Well, I have come to my final “Deanery.” When I started in with these bits of scribbling, over three years ago, I had absolutely no idea how engaged I would become in writing them, nor could I ever have imagined the response they would elicit from my readers. Although I was intent from the beginning on writing things that were true, useful, or, at the very least, entertaining, it was an unexpected surprise to get feedback, almost every month, from a different reader or two whose reaction was evidently strong enough for them to take the time and trouble to sit down and email me, or to mention it in the course of an unrelated conversation. I am very grateful to have had this interaction; I take it less as a commentary on my writing skills than as a testament to the hunger that lurks in us all, nowadays, for anything that manages to break out of the mold of the perfunctory and formulaic. In an age of quick and constant contact, when a swipe of the finger on a touchscreen brings us more noise and news than we know what to do with, we paradoxically long for personal connection as never before.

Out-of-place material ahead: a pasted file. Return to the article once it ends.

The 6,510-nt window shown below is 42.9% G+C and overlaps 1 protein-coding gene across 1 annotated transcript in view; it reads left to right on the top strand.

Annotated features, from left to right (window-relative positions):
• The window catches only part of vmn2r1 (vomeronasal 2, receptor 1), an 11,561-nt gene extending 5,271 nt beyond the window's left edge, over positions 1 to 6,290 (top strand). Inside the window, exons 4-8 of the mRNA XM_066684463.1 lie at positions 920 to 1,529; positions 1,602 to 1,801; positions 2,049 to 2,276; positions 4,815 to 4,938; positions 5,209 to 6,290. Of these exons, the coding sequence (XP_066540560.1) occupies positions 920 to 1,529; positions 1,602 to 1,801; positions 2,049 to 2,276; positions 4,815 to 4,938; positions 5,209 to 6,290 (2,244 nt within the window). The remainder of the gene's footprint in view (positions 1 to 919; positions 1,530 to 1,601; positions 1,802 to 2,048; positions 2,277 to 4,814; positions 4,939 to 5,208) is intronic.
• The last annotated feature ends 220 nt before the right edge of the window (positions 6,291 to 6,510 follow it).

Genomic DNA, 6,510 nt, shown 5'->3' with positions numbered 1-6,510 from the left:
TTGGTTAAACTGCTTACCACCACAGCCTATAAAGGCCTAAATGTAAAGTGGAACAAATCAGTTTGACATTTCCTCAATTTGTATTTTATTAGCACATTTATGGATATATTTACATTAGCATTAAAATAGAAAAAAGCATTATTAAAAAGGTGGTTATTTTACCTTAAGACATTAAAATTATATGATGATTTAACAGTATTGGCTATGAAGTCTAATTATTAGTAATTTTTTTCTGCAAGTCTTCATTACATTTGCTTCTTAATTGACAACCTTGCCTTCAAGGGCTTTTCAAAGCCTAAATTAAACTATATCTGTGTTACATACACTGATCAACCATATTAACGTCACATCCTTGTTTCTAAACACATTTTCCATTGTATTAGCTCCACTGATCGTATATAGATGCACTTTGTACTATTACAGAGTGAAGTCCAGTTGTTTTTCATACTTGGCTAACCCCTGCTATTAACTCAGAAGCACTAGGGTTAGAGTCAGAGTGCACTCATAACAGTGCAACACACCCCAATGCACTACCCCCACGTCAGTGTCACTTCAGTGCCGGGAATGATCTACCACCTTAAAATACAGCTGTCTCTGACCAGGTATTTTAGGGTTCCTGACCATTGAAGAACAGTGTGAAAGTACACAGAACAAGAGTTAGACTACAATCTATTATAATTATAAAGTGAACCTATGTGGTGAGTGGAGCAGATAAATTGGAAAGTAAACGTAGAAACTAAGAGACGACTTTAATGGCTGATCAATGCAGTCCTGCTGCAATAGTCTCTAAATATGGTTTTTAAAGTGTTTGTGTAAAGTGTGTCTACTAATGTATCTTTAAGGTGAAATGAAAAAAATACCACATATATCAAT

The opportunity to make genuine connections and to feel a sense of community has always been one of the greatest benefits of AGO membership. Yes, the programming may be exciting, the educational opportunities invaluable, the food plentiful and tasty, but it is the people that “make” the chapter. Our chapter is a comfortable size; the tent is big enough to hold a wide variety of interesting characters (and we do want it to grow) but not so huge that we feel like members of an anonymous herd. As Dean, I worked with some members on a regular basis, others I may have met a handful of times and many I know only from email exchanges or perhaps a single phone call – whatever the case, acquainting myself with so many wonderful people has been a distinct pleasure, one that I have no intention of forgoing.
Soon the chapter will be in the quietly capable hands of Peter Niedmann. Peter is one of the most talented people I know, with gifts running in many different directions: he is a composer, an organist, a pianist, an improviser, a conductor, a humorist – and that’s just for starters. There is no doubt in my mind but that an exciting and fruitful time lies ahead. But whatever should come, triumph or trials, let’s all take a look around and acknowledge the riches we have in one another.